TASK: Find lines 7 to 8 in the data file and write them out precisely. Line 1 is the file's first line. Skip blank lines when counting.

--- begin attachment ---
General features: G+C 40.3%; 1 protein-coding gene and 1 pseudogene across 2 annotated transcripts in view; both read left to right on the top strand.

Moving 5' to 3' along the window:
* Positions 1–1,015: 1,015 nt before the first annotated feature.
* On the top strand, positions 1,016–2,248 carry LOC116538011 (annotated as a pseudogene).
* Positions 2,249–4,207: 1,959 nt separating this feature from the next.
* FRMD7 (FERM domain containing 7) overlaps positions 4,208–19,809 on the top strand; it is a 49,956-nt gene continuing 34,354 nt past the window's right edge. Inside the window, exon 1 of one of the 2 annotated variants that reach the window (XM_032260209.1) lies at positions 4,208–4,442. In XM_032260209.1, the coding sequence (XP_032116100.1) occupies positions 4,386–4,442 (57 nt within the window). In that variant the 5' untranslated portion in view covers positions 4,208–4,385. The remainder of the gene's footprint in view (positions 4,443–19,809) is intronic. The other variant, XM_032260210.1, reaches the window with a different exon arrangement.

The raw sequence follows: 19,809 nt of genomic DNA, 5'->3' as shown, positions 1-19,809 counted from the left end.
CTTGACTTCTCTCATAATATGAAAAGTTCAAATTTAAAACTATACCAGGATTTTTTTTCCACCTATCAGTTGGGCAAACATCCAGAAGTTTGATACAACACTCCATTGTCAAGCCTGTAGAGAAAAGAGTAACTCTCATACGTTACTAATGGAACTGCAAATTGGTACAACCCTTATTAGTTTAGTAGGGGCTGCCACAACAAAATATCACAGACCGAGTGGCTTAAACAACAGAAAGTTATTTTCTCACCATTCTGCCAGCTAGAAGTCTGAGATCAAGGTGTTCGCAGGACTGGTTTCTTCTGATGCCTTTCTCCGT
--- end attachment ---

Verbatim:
The raw sequence follows: 19,809 nt of genomic DNA, 5'->3' as shown, positions 1-19,809 counted from the left end.
CTTGACTTCTCTCATAATATGAAAAGTTCAAATTTAAAACTATACCAGGATTTTTTTTCCACCTATCAGTTGGGCAAACATCCAGAAGTTTGATACAACACTCCATTGTCAAGCCTGTAGAGAAAAGAGTAACTCTCATACGTTACTAATGGAACTGCAAATTGGTACAACCCTTATTAGTTTAGTAGGGGCTGCCACAACAAAATATCACAGACCGAGTGGCTTAAACAACAGAAAGTTATTTTCTCACCATTCTGCCAGCTAGAAGTCTGAGATCAAGGTGTTCGCAGGACTGGTTTCTTCTGATGCCTTTCTCCGT